Citing revelations of government spying and massive theft of credit card information, civil liberties and consumer activist organizations are pressing the White House this week for action on a long-promised consumer privacy bill of rights.
“Never has the need to update the privacy laws of the United States been more urgent,” says a letter planned for delivery Monday morning and signed by three dozen organizations, including Consumers Union, the American Civil Liberties Union and Public Citizen.
The three-page letter will arrive exactly two years after President Obama announced a framework for a privacy bill of rights, promising to seek swift congressional action. The president’s original call to action was made more than a year before former National Security Agency contractor Edward Snowden revealed massive surveillance by U.S. intelligence agencies. The proposal, however, was largely ignored by Congress.
Meantime, private companies have been compiling ever more detailed dossiers on consumers’ browsing habits and medical and purchasing histories. Recently, the president named his chief of staff, John Podesta, to review the role of “big data” and their relationship to privacy.
This week, the activist groups will ratchet up the pressure, with some signers suggesting that the White House has been constrained in acting in the public interest by the economic power of technology companies that specialize in gathering data on consumers.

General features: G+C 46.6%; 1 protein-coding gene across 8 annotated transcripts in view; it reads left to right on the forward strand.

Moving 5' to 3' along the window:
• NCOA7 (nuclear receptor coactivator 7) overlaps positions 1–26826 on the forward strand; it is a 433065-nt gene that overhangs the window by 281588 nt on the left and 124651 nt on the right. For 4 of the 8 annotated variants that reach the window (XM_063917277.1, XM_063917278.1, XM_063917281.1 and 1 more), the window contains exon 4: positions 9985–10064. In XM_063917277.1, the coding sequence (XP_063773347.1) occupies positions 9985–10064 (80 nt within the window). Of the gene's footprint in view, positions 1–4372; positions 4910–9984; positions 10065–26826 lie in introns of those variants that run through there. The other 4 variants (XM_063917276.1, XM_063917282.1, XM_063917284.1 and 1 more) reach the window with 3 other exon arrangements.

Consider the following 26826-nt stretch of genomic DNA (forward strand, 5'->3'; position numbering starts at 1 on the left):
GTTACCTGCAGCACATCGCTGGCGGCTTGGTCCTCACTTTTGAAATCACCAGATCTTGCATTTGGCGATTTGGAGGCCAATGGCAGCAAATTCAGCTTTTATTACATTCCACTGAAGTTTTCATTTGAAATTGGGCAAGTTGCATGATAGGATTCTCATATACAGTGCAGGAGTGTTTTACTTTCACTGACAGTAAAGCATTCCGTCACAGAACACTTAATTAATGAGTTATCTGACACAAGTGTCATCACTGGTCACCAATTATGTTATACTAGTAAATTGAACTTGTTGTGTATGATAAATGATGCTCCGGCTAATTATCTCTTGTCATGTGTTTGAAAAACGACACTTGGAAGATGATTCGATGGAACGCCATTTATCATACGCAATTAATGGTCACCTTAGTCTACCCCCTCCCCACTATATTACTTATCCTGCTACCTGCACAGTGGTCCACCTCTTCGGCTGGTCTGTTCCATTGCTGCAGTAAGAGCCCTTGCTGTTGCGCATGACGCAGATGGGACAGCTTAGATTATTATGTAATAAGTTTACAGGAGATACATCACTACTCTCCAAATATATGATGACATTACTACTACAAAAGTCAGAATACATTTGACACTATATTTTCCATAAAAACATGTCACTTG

“It seems to me that the administration is more interested in protecting the U.S. data collection industry — the Googles, the Facebooks and the Amazons,” said Jeffrey Chester, executive director of one of the groups that signed the letter, the Center for Digital Democracy. It added: “The White House needs these companies for its own political and economic agenda. The White House has not seriously engaged with critics of the data collection system to help figure out the road map to providing privacy protection.”
Amazon.com founder Jeffrey P. Bezos owns The Washington Post. An advocacy organization representing Amazon, Google, Facebook and other major firms, the Internet Association, did not respond to requests for comment Sunday. Nor did the White House. In the past, the industry trade group and others advocating for advertisers have called for self-regulation rather than government restrictions on private-sector data-gathering. In their letter to the White House, the activists say this approach has not worked.
“Industry self-regulation has failed and opt-out techniques force consumers to check their privacy settings every time a company changes its business model,” the letter says.
Privacy protection demands have increased in recent months as data-collection companies face new pressure from European regulators alarmed by disclosure of U.S. government spying. Now that pressure seems to be spreading to Washington.
“The president made an important commitment two years ago to introduce privacy legislation,” said Marc Rotenberg, a Georgetown University Law School professor who directs the Electronic Privacy Information Center. “Given what we have now learned about the scope of surveillance and the absence of meaningful safeguards, this should now be a top priority for the administration.”